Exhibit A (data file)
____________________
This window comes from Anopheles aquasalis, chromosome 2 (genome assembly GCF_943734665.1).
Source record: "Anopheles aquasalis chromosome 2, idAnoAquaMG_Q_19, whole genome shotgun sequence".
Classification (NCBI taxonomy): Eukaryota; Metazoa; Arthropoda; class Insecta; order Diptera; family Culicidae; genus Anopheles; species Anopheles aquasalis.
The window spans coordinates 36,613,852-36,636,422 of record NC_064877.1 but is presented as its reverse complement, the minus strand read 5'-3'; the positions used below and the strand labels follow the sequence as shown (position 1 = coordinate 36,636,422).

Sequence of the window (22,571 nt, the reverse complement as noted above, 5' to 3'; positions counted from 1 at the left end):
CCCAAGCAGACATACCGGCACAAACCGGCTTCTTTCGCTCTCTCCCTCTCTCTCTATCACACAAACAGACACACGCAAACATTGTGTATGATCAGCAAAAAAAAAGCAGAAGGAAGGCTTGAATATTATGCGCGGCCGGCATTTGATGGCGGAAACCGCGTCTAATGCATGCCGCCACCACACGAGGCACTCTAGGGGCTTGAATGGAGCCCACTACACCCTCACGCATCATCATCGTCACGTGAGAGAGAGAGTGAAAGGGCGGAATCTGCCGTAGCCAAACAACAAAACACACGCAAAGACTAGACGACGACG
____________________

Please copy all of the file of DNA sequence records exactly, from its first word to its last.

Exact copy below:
This window comes from Anopheles aquasalis, chromosome 2 (genome assembly GCF_943734665.1).
Source record: "Anopheles aquasalis chromosome 2, idAnoAquaMG_Q_19, whole genome shotgun sequence".
Classification (NCBI taxonomy): Eukaryota; Metazoa; Arthropoda; class Insecta; order Diptera; family Culicidae; genus Anopheles; species Anopheles aquasalis.
The window spans coordinates 36,613,852-36,636,422 of record NC_064877.1 but is presented as its reverse complement, the minus strand read 5'-3'; the positions used below and the strand labels follow the sequence as shown (position 1 = coordinate 36,636,422).

Sequence of the window (22,571 nt, the reverse complement as noted above, 5' to 3'; positions counted from 1 at the left end):
CCCAAGCAGACATACCGGCACAAACCGGCTTCTTTCGCTCTCTCCCTCTCTCTCTATCACACAAACAGACACACGCAAACATTGTGTATGATCAGCAAAAAAAAAGCAGAAGGAAGGCTTGAATATTATGCGCGGCCGGCATTTGATGGCGGAAACCGCGTCTAATGCATGCCGCCACCACACGAGGCACTCTAGGGGCTTGAATGGAGCCCACTACACCCTCACGCATCATCATCGTCACGTGAGAGAGAGAGTGAAAGGGCGGAATCTGCCGTAGCCAAACAACAAAACACACGCAAAGACTAGACGACGACG